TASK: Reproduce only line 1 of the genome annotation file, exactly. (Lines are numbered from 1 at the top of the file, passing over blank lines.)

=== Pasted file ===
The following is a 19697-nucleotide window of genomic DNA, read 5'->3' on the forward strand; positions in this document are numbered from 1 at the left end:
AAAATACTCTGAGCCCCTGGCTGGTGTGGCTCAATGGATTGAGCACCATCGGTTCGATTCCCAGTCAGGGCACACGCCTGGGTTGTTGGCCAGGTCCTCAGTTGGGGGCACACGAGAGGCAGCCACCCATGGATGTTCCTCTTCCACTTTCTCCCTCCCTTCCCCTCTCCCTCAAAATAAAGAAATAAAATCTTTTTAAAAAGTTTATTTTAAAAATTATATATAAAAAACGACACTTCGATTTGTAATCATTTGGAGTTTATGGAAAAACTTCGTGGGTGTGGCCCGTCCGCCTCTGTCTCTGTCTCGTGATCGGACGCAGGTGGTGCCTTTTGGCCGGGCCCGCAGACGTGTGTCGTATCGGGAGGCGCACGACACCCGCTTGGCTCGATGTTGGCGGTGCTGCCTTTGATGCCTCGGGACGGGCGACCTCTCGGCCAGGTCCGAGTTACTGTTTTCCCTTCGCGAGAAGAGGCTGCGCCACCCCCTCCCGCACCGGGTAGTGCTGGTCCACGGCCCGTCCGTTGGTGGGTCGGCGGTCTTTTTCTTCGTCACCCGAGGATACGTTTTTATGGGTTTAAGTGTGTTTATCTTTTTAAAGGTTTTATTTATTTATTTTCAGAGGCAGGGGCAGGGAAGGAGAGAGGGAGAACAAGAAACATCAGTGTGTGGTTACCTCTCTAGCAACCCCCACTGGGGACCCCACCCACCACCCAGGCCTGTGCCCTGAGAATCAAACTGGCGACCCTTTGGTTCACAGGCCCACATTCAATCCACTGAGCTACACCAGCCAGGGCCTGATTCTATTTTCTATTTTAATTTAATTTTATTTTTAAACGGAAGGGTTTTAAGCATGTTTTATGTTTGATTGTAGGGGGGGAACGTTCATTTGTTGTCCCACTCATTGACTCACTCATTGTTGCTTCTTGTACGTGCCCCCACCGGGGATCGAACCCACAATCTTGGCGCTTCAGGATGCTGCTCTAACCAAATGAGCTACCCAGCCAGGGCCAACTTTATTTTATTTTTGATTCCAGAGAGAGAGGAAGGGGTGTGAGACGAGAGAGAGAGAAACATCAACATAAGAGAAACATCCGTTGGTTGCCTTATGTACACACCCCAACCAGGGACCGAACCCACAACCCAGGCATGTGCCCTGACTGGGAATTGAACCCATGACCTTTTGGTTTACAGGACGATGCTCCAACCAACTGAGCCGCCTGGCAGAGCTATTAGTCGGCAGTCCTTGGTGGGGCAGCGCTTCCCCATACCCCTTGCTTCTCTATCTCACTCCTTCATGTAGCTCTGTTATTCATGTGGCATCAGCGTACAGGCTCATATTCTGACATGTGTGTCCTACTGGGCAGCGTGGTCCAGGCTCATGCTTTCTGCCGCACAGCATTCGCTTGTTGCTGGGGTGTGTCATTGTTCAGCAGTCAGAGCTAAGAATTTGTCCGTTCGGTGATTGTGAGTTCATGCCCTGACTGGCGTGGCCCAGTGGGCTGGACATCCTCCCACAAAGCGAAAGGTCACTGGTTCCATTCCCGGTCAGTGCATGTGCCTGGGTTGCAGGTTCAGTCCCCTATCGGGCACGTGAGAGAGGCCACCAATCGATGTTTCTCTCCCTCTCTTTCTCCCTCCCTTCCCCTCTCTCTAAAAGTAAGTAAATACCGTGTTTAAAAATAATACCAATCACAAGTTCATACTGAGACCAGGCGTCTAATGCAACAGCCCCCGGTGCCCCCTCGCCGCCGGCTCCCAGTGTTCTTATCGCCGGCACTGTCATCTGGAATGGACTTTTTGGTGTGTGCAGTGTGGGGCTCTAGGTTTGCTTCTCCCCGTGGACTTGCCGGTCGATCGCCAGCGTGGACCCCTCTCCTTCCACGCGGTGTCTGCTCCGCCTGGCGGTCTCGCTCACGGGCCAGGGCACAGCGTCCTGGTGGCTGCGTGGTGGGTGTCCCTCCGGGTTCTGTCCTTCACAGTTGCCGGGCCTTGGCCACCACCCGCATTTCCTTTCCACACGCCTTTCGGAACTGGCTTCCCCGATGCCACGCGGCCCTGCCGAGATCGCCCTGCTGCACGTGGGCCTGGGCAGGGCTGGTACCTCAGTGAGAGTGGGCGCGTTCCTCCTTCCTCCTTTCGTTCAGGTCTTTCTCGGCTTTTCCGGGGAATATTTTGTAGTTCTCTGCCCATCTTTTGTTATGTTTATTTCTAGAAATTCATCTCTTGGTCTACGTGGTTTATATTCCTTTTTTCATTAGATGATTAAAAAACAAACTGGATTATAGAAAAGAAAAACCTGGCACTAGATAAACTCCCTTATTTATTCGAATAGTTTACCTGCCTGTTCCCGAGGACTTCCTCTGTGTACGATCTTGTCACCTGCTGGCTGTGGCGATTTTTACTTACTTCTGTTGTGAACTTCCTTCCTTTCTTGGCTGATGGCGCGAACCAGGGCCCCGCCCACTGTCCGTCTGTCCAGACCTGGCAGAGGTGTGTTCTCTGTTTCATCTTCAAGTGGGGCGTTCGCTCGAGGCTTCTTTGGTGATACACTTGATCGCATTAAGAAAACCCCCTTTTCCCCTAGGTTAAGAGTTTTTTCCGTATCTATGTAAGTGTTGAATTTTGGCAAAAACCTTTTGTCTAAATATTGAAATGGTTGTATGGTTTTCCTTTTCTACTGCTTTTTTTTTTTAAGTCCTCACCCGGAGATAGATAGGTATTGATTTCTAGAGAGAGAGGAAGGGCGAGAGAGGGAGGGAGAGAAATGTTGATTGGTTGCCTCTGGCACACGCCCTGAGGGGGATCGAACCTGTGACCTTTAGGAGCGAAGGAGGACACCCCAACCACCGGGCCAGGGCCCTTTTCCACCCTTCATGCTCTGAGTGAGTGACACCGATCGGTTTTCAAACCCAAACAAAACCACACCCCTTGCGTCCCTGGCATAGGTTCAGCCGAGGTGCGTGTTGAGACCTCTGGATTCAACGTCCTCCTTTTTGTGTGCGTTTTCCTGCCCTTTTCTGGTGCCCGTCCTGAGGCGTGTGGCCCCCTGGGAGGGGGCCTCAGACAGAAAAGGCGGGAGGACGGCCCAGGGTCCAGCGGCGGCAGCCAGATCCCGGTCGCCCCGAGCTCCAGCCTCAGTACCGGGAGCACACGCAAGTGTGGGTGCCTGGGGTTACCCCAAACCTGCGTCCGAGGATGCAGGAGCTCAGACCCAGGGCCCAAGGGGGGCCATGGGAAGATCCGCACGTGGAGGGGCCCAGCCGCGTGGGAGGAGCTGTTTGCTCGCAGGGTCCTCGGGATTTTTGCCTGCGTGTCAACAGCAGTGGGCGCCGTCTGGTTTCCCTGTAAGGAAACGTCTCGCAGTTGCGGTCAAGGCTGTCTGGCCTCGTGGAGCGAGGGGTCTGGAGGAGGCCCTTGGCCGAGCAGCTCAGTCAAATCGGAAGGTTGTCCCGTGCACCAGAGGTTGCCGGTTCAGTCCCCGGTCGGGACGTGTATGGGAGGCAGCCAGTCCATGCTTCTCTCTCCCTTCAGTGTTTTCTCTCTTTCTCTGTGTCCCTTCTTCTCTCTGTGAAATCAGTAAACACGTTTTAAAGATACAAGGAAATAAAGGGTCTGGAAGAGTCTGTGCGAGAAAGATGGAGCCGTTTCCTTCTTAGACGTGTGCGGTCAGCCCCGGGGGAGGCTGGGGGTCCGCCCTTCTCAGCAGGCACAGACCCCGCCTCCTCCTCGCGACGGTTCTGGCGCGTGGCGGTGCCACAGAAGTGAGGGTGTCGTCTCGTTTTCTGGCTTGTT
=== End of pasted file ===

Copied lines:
The following is a 19697-nucleotide window of genomic DNA, read 5'->3' on the forward strand; positions in this document are numbered from 1 at the left end: